‘Everybody’s Kitchen’ delivers meals in Louisiana bayou country
Volunteers with the charity group use converted school buses to prepare food for the needy – currently in a part of Louisiana still reeling from hurricane damage.
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Many of the kitchen’s core volunteers are veterans of the 2005 hurricane season. Felipe Chavez, for instance, helped start free kitchens in Waveland, Miss., and New Orleans after Katrina. Later, in the city’s Ninth Ward, Everybody’s Kitchen served tens of thousands of meals to returning residents and volunteers with the aid group Common Ground Relief.
Overt religion or politics don’t seem to play a part in their volunteerism. “When people discover we’re not a government program or have an agenda, they open up,” says Mr. Land.
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Land helped start the free kitchen with a camping stove set up in a city park in Gainesville, Fla., in 1993. The peripatetic group is now on its third converted school bus and has served up to 2,000 meals a day in inner cities and disaster zones across the country. For the past two summers, they’ve run kitchens just over the border in Mexico, in Mexicali and Nogales, serving meals to migrants who have been deported. They spent August in Denver, serving 1,200 meals a day during the Democratic National Convention.
Donations come from sympathetic nonprofits, a network of former volunteers, and businesses and individuals who just want to help. “There’s all kind of people across the country who know about what we’re doing and want to pitch in some way,” says Land.
Having arrived in Pointe-aux-Chenes in late October, the group is now serving a few hundred meals a day, a number that grows as word spreads. “We had to get out and meet people, talk to them to find out what’s going on, and what they like to eat,” says James McGuinness, a volunteer from Brooklyn, N.Y. “We want everyone comfortable with the food we’re cooking.”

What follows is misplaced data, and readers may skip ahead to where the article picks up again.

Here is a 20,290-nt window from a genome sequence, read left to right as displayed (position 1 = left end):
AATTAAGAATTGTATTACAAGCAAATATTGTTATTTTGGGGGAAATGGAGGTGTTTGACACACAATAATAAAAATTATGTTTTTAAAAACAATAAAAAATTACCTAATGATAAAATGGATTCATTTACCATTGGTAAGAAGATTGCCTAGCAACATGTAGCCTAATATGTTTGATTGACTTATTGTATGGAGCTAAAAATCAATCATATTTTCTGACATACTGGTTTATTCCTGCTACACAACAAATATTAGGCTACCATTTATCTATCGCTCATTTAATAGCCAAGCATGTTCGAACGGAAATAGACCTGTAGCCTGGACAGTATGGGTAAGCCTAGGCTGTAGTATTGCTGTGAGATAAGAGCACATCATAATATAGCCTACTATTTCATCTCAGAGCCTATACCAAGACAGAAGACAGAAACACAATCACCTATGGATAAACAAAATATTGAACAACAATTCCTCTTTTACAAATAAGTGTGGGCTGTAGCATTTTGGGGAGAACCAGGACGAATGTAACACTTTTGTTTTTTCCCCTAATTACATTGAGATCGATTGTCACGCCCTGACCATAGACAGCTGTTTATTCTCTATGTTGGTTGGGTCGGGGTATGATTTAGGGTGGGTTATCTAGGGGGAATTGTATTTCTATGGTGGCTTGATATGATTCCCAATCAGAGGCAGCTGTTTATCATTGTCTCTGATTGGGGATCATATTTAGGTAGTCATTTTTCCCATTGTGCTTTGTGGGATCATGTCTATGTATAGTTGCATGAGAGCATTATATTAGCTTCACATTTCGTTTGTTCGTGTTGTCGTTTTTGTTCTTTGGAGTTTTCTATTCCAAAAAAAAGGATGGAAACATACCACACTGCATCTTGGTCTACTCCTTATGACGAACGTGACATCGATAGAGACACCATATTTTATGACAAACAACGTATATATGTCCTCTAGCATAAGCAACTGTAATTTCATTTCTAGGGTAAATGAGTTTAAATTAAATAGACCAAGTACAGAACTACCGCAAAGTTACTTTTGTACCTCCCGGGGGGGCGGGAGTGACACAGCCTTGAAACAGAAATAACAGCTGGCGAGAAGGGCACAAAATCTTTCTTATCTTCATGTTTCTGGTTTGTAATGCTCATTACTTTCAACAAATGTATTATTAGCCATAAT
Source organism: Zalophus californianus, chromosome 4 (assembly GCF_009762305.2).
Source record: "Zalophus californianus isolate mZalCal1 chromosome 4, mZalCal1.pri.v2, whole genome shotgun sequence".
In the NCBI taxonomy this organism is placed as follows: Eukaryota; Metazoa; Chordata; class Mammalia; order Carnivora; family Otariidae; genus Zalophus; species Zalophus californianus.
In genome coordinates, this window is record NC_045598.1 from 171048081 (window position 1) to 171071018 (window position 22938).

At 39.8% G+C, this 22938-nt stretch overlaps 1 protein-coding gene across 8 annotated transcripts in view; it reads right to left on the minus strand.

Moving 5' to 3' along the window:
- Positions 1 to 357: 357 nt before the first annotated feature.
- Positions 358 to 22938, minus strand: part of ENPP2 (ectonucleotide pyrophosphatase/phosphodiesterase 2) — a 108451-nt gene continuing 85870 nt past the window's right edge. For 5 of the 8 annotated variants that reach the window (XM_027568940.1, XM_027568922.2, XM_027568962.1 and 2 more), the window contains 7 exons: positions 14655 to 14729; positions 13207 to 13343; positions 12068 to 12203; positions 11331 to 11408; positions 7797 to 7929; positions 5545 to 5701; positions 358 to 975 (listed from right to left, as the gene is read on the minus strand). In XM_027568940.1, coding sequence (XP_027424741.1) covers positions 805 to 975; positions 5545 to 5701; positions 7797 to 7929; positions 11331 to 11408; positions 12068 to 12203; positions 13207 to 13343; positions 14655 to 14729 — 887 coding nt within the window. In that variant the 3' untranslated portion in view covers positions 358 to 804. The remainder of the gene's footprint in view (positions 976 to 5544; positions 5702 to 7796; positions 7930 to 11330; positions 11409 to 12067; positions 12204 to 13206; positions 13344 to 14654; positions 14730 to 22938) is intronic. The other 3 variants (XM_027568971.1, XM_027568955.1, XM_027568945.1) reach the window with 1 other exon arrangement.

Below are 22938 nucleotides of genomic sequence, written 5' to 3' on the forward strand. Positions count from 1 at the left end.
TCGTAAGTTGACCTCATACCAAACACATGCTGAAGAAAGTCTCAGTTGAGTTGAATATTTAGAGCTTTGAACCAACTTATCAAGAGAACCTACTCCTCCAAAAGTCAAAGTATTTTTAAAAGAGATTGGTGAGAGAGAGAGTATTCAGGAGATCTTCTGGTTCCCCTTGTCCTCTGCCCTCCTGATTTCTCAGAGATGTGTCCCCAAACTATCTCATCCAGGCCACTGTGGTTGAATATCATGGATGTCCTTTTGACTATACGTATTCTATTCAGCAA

A few dozen cars will pick up breakfast and dinner plates in the parking lot over the course of the day, and Everybody’s Kitchen delivers meals to a recreation center in nearby Dulac, where a levee breach flooded the town with five feet of water. They also offer meals door-to-door in Pointe-aux-Chenes and nearby Isle de Jean Charles, predominately Houma Indian towns.
His van loaded with dinners, Land drives past ever-present signs of the 2008 hurricane season: household belongings piled along roadsides, roofs covered with blue tarps, downed trees, windows sheathed in plywood. At each home he spends a few minutes chatting with residents.
One family off highway 665 is tearing down a mobile home by hand. Gustav knocked it off its raised foundation. Ike flooded it with eight feet of water. “Right now we’re homeless,” says Madonna Defelice, whose three children, ages 4 to 10, play in the yard. “We didn’t have flood insurance this time, and FEMA’s not helping us.” Ms. Defelice is living with her parents. An uncle lives in a tent in her backyard.
Along Oak Point Road, where damaged shrimp boats list on their sides, Mel Guidry is putting up new walls in his mother’s house. Volunteers from Common Ground in New Orleans helped him dismantle parts of the house the week before. Mr. Guidry is a member of the Billiot clan, one of three Houma family lines that include every house along this half-mile stretch of road. “You give them folks a ‘thanks again’ from me and my family,” he tells Land.
On Thanksgiving, Land and the other volunteers will be cooking and making their usual deliveries. The menu, though, won’t include turkey. It will feature more local foods.
“We’ll be here for whoever wants to have dinner with us, though we’re not sure what the menu will be just yet – beans and rice for sure,” says Land, “but one of our fishermen might bring us a truckload of seafood.”